Compliments are in order for Dan Jenkins for his fine article about the opening college football season (This Year the Fight Will Be in the Open, Sept. 11) and for his correct prediction of the No. 1 team, the Fighting Irish of Notre Dame.
Your College Football 1967 analysis was pretty good, except for a few small items. Certainly, Notre Dame will be No. 1. But, really now, Georgia (No. 2) over Alabama (No. 5)? Let's hope Georgia does meet 'Bama in some bowl—any bowl. The red the Crimson Tide sees will be splattered all over Georgia's jerseys.
GARY L. HUDSON
I read with interest your selections of the Top 20 college teams for 1967. I couldn't help but wonder about the schools who will be unfortunate enough to face these powerhouses Saturday after Saturday this fall. I went through the schedules of your Top 20 selections, giving each team scheduled to play Notre Dame 20 points, those teams slated to meet Georgia 19 points and so on down the line. Based on that evaluation, it turns out that the following teams have the toughest schedules this season:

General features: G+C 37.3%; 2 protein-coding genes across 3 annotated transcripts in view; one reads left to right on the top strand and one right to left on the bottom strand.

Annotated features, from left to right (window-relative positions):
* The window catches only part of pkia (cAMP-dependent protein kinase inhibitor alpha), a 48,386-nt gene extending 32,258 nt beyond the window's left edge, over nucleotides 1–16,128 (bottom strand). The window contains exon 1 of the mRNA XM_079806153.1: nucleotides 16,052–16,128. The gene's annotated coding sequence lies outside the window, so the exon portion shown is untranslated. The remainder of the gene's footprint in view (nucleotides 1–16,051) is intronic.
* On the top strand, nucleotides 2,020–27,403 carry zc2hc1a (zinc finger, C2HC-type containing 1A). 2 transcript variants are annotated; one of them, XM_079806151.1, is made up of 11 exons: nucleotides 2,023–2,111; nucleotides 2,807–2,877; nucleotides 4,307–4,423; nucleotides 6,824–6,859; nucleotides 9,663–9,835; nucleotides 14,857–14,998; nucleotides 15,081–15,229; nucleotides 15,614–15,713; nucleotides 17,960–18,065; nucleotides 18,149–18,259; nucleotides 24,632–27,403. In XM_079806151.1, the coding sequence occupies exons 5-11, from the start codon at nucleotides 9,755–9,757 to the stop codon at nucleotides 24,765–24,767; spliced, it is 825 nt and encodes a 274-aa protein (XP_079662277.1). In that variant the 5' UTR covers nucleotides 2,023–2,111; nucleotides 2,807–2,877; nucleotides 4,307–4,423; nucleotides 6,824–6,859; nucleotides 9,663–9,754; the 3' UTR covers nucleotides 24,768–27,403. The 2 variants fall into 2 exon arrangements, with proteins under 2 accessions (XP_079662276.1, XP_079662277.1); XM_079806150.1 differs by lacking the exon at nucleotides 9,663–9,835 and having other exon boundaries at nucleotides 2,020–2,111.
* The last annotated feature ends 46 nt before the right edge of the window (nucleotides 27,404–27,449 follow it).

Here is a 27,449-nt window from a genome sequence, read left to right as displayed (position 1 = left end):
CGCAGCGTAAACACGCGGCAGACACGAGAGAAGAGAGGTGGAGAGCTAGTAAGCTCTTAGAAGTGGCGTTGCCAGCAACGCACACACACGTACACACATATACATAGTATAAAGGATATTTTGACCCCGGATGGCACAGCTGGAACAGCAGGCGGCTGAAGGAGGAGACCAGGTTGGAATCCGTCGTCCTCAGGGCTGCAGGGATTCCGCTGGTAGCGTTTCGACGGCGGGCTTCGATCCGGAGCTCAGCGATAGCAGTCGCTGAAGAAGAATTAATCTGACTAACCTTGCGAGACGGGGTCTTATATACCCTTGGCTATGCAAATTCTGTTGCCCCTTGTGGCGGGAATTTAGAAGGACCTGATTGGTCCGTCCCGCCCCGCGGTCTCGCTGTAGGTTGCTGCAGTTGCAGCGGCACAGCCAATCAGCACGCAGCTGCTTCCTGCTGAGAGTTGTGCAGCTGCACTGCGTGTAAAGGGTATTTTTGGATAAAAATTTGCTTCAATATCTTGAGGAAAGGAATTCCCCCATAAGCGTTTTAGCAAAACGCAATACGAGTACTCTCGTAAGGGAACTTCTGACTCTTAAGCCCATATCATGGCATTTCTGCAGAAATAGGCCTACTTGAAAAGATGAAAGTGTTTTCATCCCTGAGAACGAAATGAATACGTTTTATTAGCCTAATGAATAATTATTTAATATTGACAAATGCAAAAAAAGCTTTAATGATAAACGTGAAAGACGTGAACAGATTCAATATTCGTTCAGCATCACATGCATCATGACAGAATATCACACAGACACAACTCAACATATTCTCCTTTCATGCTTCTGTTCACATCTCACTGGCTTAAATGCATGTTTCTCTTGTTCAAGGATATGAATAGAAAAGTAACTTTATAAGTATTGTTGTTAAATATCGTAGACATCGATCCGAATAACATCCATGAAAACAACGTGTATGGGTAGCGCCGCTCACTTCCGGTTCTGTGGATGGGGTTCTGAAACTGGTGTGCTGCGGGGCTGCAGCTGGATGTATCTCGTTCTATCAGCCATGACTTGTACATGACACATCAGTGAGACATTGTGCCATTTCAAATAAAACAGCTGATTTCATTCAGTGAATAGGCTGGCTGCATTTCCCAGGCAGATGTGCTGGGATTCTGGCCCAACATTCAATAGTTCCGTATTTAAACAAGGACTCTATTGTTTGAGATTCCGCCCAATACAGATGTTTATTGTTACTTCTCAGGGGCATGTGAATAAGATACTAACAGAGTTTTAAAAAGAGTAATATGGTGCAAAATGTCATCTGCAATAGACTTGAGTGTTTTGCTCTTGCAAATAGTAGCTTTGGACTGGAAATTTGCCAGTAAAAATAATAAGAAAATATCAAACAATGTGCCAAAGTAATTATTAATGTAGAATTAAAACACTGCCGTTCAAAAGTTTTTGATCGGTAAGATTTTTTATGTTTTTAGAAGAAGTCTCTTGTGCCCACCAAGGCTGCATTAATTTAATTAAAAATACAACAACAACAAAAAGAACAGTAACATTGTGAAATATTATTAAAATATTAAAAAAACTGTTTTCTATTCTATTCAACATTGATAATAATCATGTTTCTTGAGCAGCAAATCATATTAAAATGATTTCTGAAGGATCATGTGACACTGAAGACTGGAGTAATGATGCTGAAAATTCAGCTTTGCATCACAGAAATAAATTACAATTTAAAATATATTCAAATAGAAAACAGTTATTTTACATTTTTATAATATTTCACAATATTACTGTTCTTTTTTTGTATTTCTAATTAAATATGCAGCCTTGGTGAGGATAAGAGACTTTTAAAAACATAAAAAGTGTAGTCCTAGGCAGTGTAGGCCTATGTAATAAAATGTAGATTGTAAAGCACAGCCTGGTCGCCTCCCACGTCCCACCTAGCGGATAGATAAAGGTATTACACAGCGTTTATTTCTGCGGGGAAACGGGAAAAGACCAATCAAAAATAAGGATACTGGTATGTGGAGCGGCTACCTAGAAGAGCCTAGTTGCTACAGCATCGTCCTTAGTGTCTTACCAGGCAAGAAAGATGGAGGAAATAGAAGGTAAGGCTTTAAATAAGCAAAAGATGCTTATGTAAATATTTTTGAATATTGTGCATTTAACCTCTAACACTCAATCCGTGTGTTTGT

1) Georgia Tech
Georgia Tech earns the No. 1 spot by having to play Miami, Notre Dame and Georgia (your Nos. 3, 1 and 2 selections) on successive Saturdays, in addition to facing Tennessee earlier in the year. USC is No. 2 because it plays five of your Top 20 picks this year.
And what about the Top 20 themselves? Besides USC and Mississippi, Notre Dame, Michigan State, Purdue, and Texas A&M have tough schedules. The softest? That honor goes to Army, scheduled to meet none of your other top 20 selectees.
WILLIAM H. WHITE
Your omission of Georgia Tech from your predicted Top 20 college football teams surely is not without reason. Why, last year Coach (now athletic director) Bobby Dodd himself was not expecting much of a season. Tech's record was awful indeed. Nine wins and one loss in the regular season and a trip to the Orange Bowl is something to be truly ashamed of.
If Purdue's defense is poor because it gave up 154 points, "more than Notre Dame would give up in a decade," may I call a seemingly obscure fact to your attention? In the immediate past decade ('57 through '66) Purdue alone scored 213 points against Notre Dame, while the Irish were able to score only 175 points against Purdue.
P. K. CONNELLY
West Lafayette, Ind.
I read your summary of Michigan State's football chances with wry amusement. My poor alma mater! To so lack gridiron talent that her plight drives your writers to tears! No MSU fan will cry over this year's team. Certainly not with your predictions.
Since it seems beneath your august gaze to review the Missouri Valley football conference in your issue of September 11, I must assume that this conference is not worthy of note. Scratch one SI subscription renewal.